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6 Things You Can’t Do with an E-Book

I liked this post on Matador about things you can’t do with an e-book (that you can, of course, do with a real book). Five of the ones she mentions are:

1. Make a mini secret safe and hide it on your bookshelf. You know, to hide your, um, decoder ring. Or whatever. Even your (yes, really) iPod. This trick, of hollowing out a book’s pages and sticking it back on your bookshelf is a surprisingly complicated maneuver, requiring precision, patience, and a really sharp X-acto knife. And it absolutely requires a real, paper book.

2. Show off your wildly erudite and obscure reading taste on the subway. I will admit to craning my neck on more than one occasion to see if someone’s reading something I should have read, or would like to read. A kinship in geekery, similar literature tastes, sympathy for people you don’t know, all of it gone with an ebook. With an ebook, the words going into your brain are private, you read completely alone.

3. Press flowers and autumn leaves. When I was a kid, we’d pick up a couple of the first pinkish-yellow autumn leaves and press them between waxed paper in the biggest book we had, a Random House dictionary, with a wheat cover and black finger tabs, XY and Z all together on one. If we forgot about the leaves, there they’d be, the next time you went to look up a word, colophon, for example, which is the insignia at the beginning of the book, which you also won’t see on your ebook.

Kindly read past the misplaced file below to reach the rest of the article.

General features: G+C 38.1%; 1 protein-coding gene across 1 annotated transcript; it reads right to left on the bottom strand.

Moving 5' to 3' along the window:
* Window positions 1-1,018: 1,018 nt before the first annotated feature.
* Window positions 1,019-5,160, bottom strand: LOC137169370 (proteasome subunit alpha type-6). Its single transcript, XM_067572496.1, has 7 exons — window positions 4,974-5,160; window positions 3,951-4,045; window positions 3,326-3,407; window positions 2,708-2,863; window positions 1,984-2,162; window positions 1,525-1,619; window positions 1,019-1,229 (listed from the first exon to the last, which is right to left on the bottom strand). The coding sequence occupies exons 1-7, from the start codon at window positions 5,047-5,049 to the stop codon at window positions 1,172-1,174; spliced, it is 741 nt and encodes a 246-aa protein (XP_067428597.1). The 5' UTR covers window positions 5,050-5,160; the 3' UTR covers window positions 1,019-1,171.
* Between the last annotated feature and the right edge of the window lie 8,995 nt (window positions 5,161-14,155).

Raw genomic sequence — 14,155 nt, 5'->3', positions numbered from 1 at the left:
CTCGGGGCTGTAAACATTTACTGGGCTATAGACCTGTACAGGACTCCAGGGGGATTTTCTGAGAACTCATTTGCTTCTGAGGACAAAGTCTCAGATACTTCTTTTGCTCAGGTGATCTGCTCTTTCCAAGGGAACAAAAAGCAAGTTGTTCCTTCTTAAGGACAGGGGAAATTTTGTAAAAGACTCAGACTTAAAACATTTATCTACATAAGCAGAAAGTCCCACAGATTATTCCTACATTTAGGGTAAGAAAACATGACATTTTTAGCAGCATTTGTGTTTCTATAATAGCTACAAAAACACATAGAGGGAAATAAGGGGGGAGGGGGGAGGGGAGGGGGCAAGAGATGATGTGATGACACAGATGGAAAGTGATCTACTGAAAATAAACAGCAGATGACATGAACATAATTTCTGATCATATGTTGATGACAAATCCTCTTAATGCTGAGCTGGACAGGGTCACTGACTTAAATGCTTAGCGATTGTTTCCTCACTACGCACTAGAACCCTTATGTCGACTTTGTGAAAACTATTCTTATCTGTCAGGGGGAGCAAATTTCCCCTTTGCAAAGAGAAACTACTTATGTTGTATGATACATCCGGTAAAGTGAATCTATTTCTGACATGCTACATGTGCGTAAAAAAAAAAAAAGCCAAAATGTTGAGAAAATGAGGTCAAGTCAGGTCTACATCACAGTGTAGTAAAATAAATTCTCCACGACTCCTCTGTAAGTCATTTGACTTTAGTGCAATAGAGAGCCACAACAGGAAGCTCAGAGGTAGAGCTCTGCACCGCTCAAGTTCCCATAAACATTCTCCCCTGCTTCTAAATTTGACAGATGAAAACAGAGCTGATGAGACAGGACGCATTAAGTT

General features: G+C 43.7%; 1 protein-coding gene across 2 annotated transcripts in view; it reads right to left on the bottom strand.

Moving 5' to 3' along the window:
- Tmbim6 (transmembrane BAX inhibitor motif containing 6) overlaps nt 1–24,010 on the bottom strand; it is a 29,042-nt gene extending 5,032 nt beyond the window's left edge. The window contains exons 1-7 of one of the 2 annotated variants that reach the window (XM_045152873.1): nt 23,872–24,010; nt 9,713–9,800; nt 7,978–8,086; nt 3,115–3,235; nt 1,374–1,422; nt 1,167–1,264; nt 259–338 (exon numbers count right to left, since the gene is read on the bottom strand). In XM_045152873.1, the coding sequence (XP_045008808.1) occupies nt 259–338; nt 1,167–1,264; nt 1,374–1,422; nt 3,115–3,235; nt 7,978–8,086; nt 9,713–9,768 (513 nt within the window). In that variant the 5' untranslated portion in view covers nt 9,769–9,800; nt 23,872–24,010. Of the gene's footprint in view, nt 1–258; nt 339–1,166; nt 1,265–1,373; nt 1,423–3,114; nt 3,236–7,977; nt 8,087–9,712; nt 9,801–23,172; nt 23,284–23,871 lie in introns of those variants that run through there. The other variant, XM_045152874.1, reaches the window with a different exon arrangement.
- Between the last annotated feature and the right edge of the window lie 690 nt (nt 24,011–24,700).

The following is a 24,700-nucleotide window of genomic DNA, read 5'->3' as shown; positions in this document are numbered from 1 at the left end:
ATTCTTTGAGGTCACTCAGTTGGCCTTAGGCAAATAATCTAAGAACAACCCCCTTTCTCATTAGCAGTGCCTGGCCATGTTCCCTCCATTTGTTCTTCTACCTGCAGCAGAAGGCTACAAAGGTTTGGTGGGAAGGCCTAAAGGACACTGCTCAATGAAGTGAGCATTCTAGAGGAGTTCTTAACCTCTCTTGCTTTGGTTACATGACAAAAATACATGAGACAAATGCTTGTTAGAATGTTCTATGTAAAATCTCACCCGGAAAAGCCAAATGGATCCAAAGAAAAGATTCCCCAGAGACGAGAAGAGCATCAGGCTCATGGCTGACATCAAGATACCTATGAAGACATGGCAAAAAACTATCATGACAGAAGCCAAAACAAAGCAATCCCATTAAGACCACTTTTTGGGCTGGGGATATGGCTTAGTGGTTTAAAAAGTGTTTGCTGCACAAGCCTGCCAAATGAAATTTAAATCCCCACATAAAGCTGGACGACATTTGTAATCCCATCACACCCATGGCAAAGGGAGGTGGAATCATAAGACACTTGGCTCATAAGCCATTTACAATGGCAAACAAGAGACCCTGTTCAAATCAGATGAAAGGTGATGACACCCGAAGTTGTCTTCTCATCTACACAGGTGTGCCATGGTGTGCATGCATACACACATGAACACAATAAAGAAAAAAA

4. Throw it across the room when you’re pissed off at the ending. It’s a great feeling to know that you could smash your book down onto the floor, the literary equivalent of slamming the phone down, or pushing your cell phone talk button extra hard. Just as the person you’re hanging up on can’t tell how irritated you are, the author has no idea how much you hated their ending. But you wouldn’t try it with an ebook. Unless it’s got some fancy super extra protective case I’ve never heard of, in which case, it would just bounce, unsatisfyingly.

5. You can’t warm up your room with the colorful spines of books you’ve read. Or will read. Or want to hand to guests just because you know they’ll love them. This is perhaps the worst loss of all to me, the not being able to see just how pretty books are, not being able to share in the sense of moving something from your hand into someone else’s, not synching in some virtual, click-a-box way.

And that’s true. But there’s so much more, too. You can’t go into someone’s home and peruse their shelves, which is one of the most fun parts of getting to know someone. You can’t leave an e-reader on your beachtowel while you go into the water, either – between theft and sand, it’d be a no-no. You can’t take an e-reader in the bath safely. You can’t inscribe an e-book to a friend or family member, with something loving written inside it.

For me, I know that if I go on a trip longer than a couple of weeks, I will likely purchase and love and be grateful for a small device that I can stuff full of stories. But I will always be a lover of, reader of, buyer of, celebrator of real books.

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